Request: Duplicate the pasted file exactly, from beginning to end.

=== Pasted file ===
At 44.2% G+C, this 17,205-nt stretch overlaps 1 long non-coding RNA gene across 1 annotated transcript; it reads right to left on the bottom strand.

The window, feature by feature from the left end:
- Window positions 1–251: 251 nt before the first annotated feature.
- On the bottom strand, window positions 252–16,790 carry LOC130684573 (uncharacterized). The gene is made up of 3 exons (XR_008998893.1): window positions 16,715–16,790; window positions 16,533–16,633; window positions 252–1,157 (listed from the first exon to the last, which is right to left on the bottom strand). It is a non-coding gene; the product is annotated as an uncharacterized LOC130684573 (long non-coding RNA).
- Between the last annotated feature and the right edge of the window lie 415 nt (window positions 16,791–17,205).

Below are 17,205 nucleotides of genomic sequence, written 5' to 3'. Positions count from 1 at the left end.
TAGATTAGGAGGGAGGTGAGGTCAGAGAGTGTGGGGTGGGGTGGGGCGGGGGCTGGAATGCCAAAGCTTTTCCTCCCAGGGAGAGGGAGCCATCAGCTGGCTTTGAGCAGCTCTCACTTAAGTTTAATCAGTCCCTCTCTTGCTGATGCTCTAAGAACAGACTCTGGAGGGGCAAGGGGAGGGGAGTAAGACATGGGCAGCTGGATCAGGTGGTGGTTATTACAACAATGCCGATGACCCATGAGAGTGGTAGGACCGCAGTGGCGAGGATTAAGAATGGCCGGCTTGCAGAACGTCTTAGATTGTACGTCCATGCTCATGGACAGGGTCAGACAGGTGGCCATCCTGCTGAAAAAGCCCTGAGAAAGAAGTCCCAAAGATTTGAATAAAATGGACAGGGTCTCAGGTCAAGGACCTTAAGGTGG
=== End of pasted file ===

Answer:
At 44.2% G+C, this 17,205-nt stretch overlaps 1 long non-coding RNA gene across 1 annotated transcript; it reads right to left on the bottom strand.

The window, feature by feature from the left end:
- Window positions 1–251: 251 nt before the first annotated feature.
- On the bottom strand, window positions 252–16,790 carry LOC130684573 (uncharacterized). The gene is made up of 3 exons (XR_008998893.1): window positions 16,715–16,790; window positions 16,533–16,633; window positions 252–1,157 (listed from the first exon to the last, which is right to left on the bottom strand). It is a non-coding gene; the product is annotated as an uncharacterized LOC130684573 (long non-coding RNA).
- Between the last annotated feature and the right edge of the window lie 415 nt (window positions 16,791–17,205).

Below are 17,205 nucleotides of genomic sequence, written 5' to 3'. Positions count from 1 at the left end.
TAGATTAGGAGGGAGGTGAGGTCAGAGAGTGTGGGGTGGGGTGGGGCGGGGGCTGGAATGCCAAAGCTTTTCCTCCCAGGGAGAGGGAGCCATCAGCTGGCTTTGAGCAGCTCTCACTTAAGTTTAATCAGTCCCTCTCTTGCTGATGCTCTAAGAACAGACTCTGGAGGGGCAAGGGGAGGGGAGTAAGACATGGGCAGCTGGATCAGGTGGTGGTTATTACAACAATGCCGATGACCCATGAGAGTGGTAGGACCGCAGTGGCGAGGATTAAGAATGGCCGGCTTGCAGAACGTCTTAGATTGTACGTCCATGCTCATGGACAGGGTCAGACAGGTGGCCATCCTGCTGAAAAAGCCCTGAGAAAGAAGTCCCAAAGATTTGAATAAAATGGACAGGGTCTCAGGTCAAGGACCTTAAGGTGG